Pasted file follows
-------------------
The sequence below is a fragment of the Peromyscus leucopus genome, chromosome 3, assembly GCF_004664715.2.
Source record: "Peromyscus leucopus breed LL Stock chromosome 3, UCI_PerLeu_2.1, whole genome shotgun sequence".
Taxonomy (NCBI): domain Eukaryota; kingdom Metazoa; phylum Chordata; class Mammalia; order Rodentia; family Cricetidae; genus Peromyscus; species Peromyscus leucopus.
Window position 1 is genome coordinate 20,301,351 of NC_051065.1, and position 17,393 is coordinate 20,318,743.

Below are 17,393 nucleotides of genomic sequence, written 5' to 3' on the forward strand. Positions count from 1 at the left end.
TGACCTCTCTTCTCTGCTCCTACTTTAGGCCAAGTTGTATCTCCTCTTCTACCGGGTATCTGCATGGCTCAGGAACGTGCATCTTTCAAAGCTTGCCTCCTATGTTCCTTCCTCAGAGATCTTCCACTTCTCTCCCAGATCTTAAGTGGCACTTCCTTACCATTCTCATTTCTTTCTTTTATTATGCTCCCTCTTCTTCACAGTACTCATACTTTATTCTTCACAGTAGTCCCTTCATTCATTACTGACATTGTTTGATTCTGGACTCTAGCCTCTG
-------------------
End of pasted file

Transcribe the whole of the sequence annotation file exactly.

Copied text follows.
The sequence below is a fragment of the Peromyscus leucopus genome, chromosome 3, assembly GCF_004664715.2.
Source record: "Peromyscus leucopus breed LL Stock chromosome 3, UCI_PerLeu_2.1, whole genome shotgun sequence".
Taxonomy (NCBI): domain Eukaryota; kingdom Metazoa; phylum Chordata; class Mammalia; order Rodentia; family Cricetidae; genus Peromyscus; species Peromyscus leucopus.
Window position 1 is genome coordinate 20,301,351 of NC_051065.1, and position 17,393 is coordinate 20,318,743.

Below are 17,393 nucleotides of genomic sequence, written 5' to 3' on the forward strand. Positions count from 1 at the left end.
TGACCTCTCTTCTCTGCTCCTACTTTAGGCCAAGTTGTATCTCCTCTTCTACCGGGTATCTGCATGGCTCAGGAACGTGCATCTTTCAAAGCTTGCCTCCTATGTTCCTTCCTCAGAGATCTTCCACTTCTCTCCCAGATCTTAAGTGGCACTTCCTTACCATTCTCATTTCTTTCTTTTATTATGCTCCCTCTTCTTCACAGTACTCATACTTTATTCTTCACAGTAGTCCCTTCATTCATTACTGACATTGTTTGATTCTGGACTCTAGCCTCTG